Pro Tip: Resistance Series, Pt. 3: Developing Power with Pushes

By Jay Ramos

With the development of important muscles like our hip flexors and overall quadriceps, we need to make sure the push we get from our hamstrings is optimal to encourage the utmost explosion.

Just beneath your glutes are the hamstrings, which are made up of three muscles. I already have mentioned avoiding machines that can harm your athletic potential, so let’s look at a very functional movement that can get your hamstrings ready to power forward and complement the quad and hip flexor work we did here and here.

The Weighted Sled Push

Sled pushes develop upper and lower body muscles

Look fun? That’s because it’s one of the most demanding explosion workouts in the arsenal. It certainly takes a toll on the legs, but your shoulders and core get some pop out of this too. It also promotes FUNCTIONAL strength, not artificial strength, because running mechanics are emphasized in a challenged environment. This is how the human body was meant to move, not seated on a machine.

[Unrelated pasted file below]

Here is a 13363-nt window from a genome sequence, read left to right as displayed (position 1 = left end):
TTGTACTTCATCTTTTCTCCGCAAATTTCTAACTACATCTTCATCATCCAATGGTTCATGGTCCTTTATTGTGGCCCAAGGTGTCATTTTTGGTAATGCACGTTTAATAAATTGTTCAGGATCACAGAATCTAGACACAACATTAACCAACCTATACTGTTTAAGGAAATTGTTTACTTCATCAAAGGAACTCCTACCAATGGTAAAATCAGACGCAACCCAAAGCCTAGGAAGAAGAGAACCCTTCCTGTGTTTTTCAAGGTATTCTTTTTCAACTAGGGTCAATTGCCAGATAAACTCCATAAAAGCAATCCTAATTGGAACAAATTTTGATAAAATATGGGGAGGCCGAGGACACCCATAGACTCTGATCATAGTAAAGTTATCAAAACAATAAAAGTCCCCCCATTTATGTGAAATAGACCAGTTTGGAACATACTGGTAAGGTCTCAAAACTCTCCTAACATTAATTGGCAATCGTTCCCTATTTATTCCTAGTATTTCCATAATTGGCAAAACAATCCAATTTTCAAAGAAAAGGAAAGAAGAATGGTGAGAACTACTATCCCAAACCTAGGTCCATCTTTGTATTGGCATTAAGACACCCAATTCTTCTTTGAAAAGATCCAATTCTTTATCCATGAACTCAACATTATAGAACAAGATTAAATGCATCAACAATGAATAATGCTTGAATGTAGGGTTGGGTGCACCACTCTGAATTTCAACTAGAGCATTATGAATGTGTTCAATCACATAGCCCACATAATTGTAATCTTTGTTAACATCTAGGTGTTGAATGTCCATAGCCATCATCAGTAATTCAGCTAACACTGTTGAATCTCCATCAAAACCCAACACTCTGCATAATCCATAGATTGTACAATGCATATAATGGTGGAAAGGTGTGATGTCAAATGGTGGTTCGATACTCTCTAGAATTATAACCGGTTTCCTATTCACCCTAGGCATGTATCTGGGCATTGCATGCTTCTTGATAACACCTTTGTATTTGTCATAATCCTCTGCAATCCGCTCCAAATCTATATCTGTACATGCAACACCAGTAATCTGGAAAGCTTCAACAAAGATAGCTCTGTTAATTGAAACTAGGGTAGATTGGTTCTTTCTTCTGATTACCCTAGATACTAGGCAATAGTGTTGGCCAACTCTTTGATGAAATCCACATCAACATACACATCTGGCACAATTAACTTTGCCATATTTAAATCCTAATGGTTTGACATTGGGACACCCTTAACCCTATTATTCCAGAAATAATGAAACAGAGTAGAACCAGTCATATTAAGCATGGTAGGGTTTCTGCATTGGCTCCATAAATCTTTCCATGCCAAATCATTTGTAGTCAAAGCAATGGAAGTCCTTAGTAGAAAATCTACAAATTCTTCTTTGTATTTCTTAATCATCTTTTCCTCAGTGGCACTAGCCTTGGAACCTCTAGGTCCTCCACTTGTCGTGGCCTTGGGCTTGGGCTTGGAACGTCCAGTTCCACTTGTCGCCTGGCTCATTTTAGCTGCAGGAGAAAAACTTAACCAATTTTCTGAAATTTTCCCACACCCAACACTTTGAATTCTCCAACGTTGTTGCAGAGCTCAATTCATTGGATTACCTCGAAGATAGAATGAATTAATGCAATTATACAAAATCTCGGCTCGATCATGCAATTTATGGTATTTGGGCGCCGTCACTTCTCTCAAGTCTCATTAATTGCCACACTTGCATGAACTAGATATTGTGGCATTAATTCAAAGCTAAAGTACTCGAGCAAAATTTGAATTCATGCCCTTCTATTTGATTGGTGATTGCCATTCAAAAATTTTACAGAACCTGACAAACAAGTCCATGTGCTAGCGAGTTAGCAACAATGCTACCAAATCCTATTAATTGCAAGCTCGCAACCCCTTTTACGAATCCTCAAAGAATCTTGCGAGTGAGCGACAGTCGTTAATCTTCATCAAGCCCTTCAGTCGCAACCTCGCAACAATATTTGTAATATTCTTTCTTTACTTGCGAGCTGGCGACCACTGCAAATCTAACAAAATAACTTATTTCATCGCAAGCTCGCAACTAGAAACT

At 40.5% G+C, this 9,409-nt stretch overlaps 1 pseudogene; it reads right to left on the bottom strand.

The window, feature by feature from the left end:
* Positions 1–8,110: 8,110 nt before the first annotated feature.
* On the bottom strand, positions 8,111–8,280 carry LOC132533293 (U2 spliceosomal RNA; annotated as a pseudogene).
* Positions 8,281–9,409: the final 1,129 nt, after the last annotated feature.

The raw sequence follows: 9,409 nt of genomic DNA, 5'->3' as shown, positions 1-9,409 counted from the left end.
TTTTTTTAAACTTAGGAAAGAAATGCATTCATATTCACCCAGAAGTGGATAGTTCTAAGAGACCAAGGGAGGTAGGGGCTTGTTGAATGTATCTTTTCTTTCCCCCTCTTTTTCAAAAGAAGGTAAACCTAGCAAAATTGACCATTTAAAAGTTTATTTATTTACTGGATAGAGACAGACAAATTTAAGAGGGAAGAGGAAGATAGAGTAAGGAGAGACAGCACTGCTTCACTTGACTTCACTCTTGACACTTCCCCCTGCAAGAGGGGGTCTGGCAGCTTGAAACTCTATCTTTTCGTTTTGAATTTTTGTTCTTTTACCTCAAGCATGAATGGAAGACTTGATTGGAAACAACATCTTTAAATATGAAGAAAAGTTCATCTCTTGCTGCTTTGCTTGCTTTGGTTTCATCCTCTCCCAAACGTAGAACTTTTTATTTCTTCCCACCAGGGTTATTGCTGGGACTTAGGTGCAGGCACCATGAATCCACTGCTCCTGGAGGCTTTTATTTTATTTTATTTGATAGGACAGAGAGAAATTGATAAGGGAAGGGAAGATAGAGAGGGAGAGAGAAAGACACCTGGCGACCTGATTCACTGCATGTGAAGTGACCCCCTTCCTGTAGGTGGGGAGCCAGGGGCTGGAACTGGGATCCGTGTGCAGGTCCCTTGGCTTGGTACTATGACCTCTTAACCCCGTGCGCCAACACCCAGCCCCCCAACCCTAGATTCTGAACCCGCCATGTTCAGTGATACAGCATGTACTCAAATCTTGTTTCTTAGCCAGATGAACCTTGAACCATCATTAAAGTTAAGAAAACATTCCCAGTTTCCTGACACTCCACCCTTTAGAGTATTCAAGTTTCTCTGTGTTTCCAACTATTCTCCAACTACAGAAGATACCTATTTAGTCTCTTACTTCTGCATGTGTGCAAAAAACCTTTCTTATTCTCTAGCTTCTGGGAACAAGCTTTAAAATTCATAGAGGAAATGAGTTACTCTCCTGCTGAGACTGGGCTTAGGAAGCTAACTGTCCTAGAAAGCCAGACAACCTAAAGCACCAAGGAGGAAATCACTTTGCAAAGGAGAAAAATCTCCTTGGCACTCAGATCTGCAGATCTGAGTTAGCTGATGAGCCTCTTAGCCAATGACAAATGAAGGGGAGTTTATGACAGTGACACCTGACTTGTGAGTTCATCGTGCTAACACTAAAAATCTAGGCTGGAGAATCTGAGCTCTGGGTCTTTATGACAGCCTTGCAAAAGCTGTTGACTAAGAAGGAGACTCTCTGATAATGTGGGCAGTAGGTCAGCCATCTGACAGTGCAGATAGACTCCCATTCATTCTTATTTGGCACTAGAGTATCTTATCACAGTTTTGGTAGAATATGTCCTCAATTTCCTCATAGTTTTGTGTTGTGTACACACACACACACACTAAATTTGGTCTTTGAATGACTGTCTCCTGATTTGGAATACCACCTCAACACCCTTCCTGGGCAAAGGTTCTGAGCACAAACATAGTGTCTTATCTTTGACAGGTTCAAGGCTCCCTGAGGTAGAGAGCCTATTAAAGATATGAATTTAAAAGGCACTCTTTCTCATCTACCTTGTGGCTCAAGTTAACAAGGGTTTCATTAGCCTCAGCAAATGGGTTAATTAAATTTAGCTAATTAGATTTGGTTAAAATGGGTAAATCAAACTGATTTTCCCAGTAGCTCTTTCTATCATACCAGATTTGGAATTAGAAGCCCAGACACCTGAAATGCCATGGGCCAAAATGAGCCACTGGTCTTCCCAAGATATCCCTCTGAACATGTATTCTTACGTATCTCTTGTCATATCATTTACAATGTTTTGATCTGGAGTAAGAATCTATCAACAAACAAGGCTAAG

Don’t have access to a sled? Be creative and try these plate pushes:

Basketball, Next Level, Jay Ramos, Speed, Explosion, SAQ, NLSAQ

Sled pushes can be done with simple plates and a towel at your local gym

You don’t need the actual sled to create this workout.

Want a basketball specific variation? Grab a basketball, have a workout partner put his hands on your shoulder and resist you on the run.  This is the partner dribble push. The partner should leave enough of a window for you to run hard while still giving you enough leeway to get full drive and keep your mechanics right.


Sled Push

– Keep your back straight and maintain a straight line from your head through your legs. You should not round your back.
– Keep your arms stable at roughly a 45 degree angle. Do not push through with your arms on the drill.
– Begin slow and find a rhythm.
– Start with five repetitions of 50 feet. Rest time should not be more than 30-45 seconds. Move onto five repetitions of 75 feet in two weeks, and eventually 100 feet as long as your stamina can keep the intensity through the entire drill.

Plate Push

The same mechanical instructions apply from the sled push. Drive the knees and keep the arms stable. Keep your back straight.